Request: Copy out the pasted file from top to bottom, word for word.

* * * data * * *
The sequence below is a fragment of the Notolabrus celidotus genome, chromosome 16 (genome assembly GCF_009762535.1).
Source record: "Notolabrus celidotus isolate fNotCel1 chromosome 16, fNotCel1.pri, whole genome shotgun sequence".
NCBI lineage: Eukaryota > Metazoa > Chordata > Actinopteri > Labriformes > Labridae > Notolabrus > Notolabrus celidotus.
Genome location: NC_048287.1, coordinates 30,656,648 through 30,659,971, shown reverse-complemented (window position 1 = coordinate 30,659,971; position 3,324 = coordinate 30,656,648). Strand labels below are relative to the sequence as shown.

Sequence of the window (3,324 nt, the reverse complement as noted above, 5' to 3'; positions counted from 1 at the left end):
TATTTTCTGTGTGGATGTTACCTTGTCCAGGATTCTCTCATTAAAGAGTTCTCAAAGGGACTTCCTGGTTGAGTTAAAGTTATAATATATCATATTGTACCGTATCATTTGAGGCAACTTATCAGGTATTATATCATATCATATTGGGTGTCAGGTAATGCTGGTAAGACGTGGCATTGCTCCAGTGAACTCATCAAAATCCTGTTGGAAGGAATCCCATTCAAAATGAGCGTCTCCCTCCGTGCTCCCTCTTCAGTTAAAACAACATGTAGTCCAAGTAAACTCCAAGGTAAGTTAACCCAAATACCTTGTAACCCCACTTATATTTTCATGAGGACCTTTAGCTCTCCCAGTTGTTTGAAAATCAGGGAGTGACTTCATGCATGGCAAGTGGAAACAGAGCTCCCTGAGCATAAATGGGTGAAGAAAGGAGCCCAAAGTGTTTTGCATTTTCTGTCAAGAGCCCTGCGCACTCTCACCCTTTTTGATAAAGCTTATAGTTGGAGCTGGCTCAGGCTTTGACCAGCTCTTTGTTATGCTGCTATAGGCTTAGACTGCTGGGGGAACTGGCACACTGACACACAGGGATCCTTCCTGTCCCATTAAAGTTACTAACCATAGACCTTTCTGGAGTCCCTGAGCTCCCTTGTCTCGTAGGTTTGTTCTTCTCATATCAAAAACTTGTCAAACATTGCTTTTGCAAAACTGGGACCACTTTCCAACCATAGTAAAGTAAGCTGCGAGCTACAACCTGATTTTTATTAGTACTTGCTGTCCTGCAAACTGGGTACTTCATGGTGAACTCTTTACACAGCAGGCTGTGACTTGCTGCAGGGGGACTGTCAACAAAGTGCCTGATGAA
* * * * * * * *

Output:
The sequence below is a fragment of the Notolabrus celidotus genome, chromosome 16 (genome assembly GCF_009762535.1).
Source record: "Notolabrus celidotus isolate fNotCel1 chromosome 16, fNotCel1.pri, whole genome shotgun sequence".
NCBI lineage: Eukaryota > Metazoa > Chordata > Actinopteri > Labriformes > Labridae > Notolabrus > Notolabrus celidotus.
Genome location: NC_048287.1, coordinates 30,656,648 through 30,659,971, shown reverse-complemented (window position 1 = coordinate 30,659,971; position 3,324 = coordinate 30,656,648). Strand labels below are relative to the sequence as shown.

Sequence of the window (3,324 nt, the reverse complement as noted above, 5' to 3'; positions counted from 1 at the left end):
TATTTTCTGTGTGGATGTTACCTTGTCCAGGATTCTCTCATTAAAGAGTTCTCAAAGGGACTTCCTGGTTGAGTTAAAGTTATAATATATCATATTGTACCGTATCATTTGAGGCAACTTATCAGGTATTATATCATATCATATTGGGTGTCAGGTAATGCTGGTAAGACGTGGCATTGCTCCAGTGAACTCATCAAAATCCTGTTGGAAGGAATCCCATTCAAAATGAGCGTCTCCCTCCGTGCTCCCTCTTCAGTTAAAACAACATGTAGTCCAAGTAAACTCCAAGGTAAGTTAACCCAAATACCTTGTAACCCCACTTATATTTTCATGAGGACCTTTAGCTCTCCCAGTTGTTTGAAAATCAGGGAGTGACTTCATGCATGGCAAGTGGAAACAGAGCTCCCTGAGCATAAATGGGTGAAGAAAGGAGCCCAAAGTGTTTTGCATTTTCTGTCAAGAGCCCTGCGCACTCTCACCCTTTTTGATAAAGCTTATAGTTGGAGCTGGCTCAGGCTTTGACCAGCTCTTTGTTATGCTGCTATAGGCTTAGACTGCTGGGGGAACTGGCACACTGACACACAGGGATCCTTCCTGTCCCATTAAAGTTACTAACCATAGACCTTTCTGGAGTCCCTGAGCTCCCTTGTCTCGTAGGTTTGTTCTTCTCATATCAAAAACTTGTCAAACATTGCTTTTGCAAAACTGGGACCACTTTCCAACCATAGTAAAGTAAGCTGCGAGCTACAACCTGATTTTTATTAGTACTTGCTGTCCTGCAAACTGGGTACTTCATGGTGAACTCTTTACACAGCAGGCTGTGACTTGCTGCAGGGGGACTGTCAACAAAGTGCCTGATGAA